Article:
The potent nervous system effects of nicotine are clearly evidenced by the
widespread use of tobacco products. In addition to reinforcing smoking
behavior, nicotine is also reported to have analgesic, anxiolytic and
memory-enhancing properties. An interesting, but confounding problem in
the field is that although nAChRs are expressed throughout the brain
and spinal cord, there is very little direct evidence that they mediate
synaptic transmission. Rather, a major role of these receptors is the
modulation of neurotransmitter release via their expression on
We are investigating the cellular mechanisms underlying nicotine's rewarding and antinociceptive effects. All drugs of abuse are known to enhance dopamine release from midbrain reward centers and this is a crucial step in the reinforcement of drug-taking behavior. We are investigating the cellular mechanisms that contribute to this change in dopamine output. Most addictive drugs display significant analgesic profiles and our studies are also exploring the influence of nAChRs in pain control circuitry.
My current research is focused on understanding alcohol modulation of specific
subtypes of nicotinic acetylcholine receptors (nAChRs). Alcohol positively
modulates nAChRs in brain regions that play a role in reward including the VTA
and LDTg, this positive modulation may enhance nicotine reward and thus facilitate
alcohol and nicotine co-abuse.
I am a first year graduate student in the MD/PhD program.
I studied biology and psychology at Marquette University ('17) for my undergraduate studies.
During undergrad, I gained experience with electrophysiology in the hippocampus studying calcium-activated potassium channels.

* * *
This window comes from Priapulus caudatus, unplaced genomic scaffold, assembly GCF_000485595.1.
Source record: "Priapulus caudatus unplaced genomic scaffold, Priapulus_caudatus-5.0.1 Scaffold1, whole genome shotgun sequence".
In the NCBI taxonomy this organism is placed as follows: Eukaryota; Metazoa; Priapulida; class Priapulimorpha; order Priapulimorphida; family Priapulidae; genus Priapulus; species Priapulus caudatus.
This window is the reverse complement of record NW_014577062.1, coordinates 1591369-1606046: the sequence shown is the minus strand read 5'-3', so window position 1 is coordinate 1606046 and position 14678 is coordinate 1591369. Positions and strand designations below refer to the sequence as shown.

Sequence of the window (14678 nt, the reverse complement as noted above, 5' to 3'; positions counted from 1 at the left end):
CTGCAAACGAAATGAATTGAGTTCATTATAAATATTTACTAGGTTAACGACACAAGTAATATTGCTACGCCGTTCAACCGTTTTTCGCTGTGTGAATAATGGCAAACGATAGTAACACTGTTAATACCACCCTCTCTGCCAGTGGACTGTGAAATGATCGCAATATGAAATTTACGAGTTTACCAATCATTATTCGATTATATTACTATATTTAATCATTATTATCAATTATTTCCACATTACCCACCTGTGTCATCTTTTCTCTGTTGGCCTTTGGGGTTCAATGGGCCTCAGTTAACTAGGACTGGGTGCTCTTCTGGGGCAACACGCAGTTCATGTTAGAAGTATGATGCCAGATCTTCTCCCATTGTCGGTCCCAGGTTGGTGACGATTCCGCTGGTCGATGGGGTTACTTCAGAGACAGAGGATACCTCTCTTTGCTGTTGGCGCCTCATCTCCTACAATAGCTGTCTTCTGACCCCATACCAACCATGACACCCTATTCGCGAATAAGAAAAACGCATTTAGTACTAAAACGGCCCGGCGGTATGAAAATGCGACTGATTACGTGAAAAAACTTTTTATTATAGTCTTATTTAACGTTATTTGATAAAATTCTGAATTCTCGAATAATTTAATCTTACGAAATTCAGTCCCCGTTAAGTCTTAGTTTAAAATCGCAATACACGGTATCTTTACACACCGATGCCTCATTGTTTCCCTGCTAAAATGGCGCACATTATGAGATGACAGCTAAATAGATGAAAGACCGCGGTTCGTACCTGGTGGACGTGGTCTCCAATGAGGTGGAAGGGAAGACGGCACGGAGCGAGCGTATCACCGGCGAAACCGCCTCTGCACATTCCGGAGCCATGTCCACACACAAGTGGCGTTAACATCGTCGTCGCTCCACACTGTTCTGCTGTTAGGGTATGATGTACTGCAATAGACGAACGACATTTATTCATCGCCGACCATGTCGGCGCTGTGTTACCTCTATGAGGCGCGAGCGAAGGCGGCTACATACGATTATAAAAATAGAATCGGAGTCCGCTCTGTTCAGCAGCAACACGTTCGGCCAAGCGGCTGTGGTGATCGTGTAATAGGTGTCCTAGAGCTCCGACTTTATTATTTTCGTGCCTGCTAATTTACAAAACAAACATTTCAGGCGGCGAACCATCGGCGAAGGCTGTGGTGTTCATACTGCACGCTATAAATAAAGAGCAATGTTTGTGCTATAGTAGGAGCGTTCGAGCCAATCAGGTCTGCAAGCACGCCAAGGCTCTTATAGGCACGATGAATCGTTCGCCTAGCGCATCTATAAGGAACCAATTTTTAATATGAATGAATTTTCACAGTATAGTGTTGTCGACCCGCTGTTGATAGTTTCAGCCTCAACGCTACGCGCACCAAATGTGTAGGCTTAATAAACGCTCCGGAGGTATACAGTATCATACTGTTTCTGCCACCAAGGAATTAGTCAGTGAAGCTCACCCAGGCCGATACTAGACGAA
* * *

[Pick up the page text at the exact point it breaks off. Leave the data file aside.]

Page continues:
My current project in Dan McGehee's lab, focuses on the crosstalk between the aversive habenulo-peduncular and the reward mesolimbic pathways.
I am specifically interested in how an aversive high dose of nicotine interacts with these pathways.
Hopefully, this research will provide insights into how an aversive first experience with nicotine leads to less tobacco dependence in the future.
This could potentially identify risk factors associated with nicotine dependence.
Emma is a 3rd year undergraduate neuroscience major working on the Pain Project.
She is particularly interested in the modulation of descending pain pathways, and is currently working on identifying mu opioid receptor and alpha-7 nicotinic receptor expression profiles in the vlPAG.
Previously, she has worked on nicotine addiction behavior studies.
Outside of the lab, Emma plays rugby, reads books, and runs.
Alissa is a third-year undergraduate majoring in biology who hopes to attend medical school.
She is working on the pain project and is interested in the analgesic effects of alpha-7 agonists.
During her free time, she enjoys exercising, reading, and exploring the food and art scene in the city.
- John McDaid (20XX-XX), Pos, Proj
- Austin Lim
- Shannon Wolfman
- Iboro Umana
- Vivian Wan
- Claire Daniele
- Keith Gallagher
- Meghan Brown
- Nichole Neugebauer